By Jen Jang
As we continue to talk about the art of listening, we’ll now discuss a few specific skills. To start, here’s a question for you to answer: When you’re listening to someone talk, are you actually listening or are you thinking of what you’re going to say next? This diagnostic question is a good place to start.
In general, we want to be active listeners who are present with the person speaking. What are some ways we can be attentive and present? First, while someone shares we can periodically rephrase what they said. Rephrasing includes giving a concise summary. This serves three purposes: 1) you can check that your understanding is correct, 2) the speaker feels understood, and 3) the speaker can reflect on and hear his/her own thoughts and feelings.
Second, to be active and present listeners, we should avoid jumping to conclusions or incorrectly filling in the blanks based on our own similar experiences. For example, because we have experienced anxiety with academics before, we may assume that we know the reasons someone else experiences anxiety with school. We may have had anxiety with grades, because we desired control, like securing a comfortable future. However, someone else may struggle with anxiety with grades, because they find their identity in being successful. By “copying and pasting” our experiences, we may be listening more to our own stories rather than listening to the speaker’s story. We can miss precious opportunities to know him/her deeper and better.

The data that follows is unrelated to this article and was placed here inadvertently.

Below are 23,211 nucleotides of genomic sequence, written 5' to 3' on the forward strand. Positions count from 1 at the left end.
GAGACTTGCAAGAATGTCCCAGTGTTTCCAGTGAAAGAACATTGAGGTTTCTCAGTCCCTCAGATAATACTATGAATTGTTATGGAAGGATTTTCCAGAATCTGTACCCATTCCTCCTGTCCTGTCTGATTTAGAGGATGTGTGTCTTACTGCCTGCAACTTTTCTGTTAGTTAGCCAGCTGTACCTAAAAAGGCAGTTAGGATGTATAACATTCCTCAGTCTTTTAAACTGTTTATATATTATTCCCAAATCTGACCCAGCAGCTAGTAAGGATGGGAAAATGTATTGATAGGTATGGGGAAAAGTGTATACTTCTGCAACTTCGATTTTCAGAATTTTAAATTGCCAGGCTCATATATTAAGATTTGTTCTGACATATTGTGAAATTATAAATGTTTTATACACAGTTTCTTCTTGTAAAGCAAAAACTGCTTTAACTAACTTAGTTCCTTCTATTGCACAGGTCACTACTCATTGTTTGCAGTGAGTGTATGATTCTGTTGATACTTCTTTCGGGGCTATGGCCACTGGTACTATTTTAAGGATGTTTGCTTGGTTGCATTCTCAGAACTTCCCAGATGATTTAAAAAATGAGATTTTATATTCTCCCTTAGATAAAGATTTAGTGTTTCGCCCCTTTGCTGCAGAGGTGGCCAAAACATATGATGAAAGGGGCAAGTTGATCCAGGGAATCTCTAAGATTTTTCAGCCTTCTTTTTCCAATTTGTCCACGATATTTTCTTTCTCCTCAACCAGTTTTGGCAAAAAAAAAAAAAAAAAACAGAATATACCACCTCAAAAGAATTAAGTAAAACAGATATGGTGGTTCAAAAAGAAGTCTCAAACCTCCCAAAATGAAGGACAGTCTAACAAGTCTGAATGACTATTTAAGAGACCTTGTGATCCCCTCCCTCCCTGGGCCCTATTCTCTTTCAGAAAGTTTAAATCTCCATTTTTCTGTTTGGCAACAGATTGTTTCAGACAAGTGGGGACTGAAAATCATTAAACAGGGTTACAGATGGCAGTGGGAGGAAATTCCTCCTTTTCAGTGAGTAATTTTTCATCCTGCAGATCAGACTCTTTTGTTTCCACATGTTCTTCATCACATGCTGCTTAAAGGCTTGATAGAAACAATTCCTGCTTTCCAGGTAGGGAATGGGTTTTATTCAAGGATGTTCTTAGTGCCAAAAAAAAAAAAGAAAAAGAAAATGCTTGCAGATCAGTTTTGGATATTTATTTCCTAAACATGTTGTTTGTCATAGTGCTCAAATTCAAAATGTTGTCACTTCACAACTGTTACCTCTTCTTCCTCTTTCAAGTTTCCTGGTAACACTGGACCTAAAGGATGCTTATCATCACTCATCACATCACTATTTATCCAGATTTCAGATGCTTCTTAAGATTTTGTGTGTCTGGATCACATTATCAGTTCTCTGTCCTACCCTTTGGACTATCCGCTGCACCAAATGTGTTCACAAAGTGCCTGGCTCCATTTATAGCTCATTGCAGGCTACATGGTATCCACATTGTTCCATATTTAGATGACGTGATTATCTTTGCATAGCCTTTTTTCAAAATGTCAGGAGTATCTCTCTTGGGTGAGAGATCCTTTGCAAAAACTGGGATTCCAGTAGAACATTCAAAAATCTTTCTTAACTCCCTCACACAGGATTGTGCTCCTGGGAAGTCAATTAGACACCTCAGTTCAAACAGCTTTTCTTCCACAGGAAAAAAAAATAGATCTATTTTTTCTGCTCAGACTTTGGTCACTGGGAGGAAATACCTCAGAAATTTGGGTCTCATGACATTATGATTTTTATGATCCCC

Third, be prayerful and rely on the Holy Spirit to guide you. As you meet with someone and listen, humbly ask the Spirit to be present and to give you the words to speak. Further, you can begin and end a meet-up by praying with the other person, in which you are acknowledging your reliance on God together. During your conversation, you can also actively and privately pray for the person in your mind. One private prayer that I’ve found helpful is a confession that I cannot change the person but that the Lord can. While you pray, you can lift up the person and give their struggles, suffering, and sin to the Lord. In this way, the burdens are cast upon the rightful throne of the High Priest, not the throne of yourself.
These are just a few strategies to utilize when listening. Now we hope to end on an encouraging rather than instructive note. You and I may not be the best listeners. Even when we have grown in our listening skills, we will still misunderstand people from time to time. But rest assure, that while we may not hear everything someone shares with us, the Lord does. The Psalms are filled with beautiful reminders that the Lord is a listening and knowing God. When someone comes to you with a heavy heart, remember who is listening to their story with you.
“In my distress I called upon the LORD; to my God I cried for help. From his temple he heard my voice, and my cry to him reached his ear” (Psalm 18:6).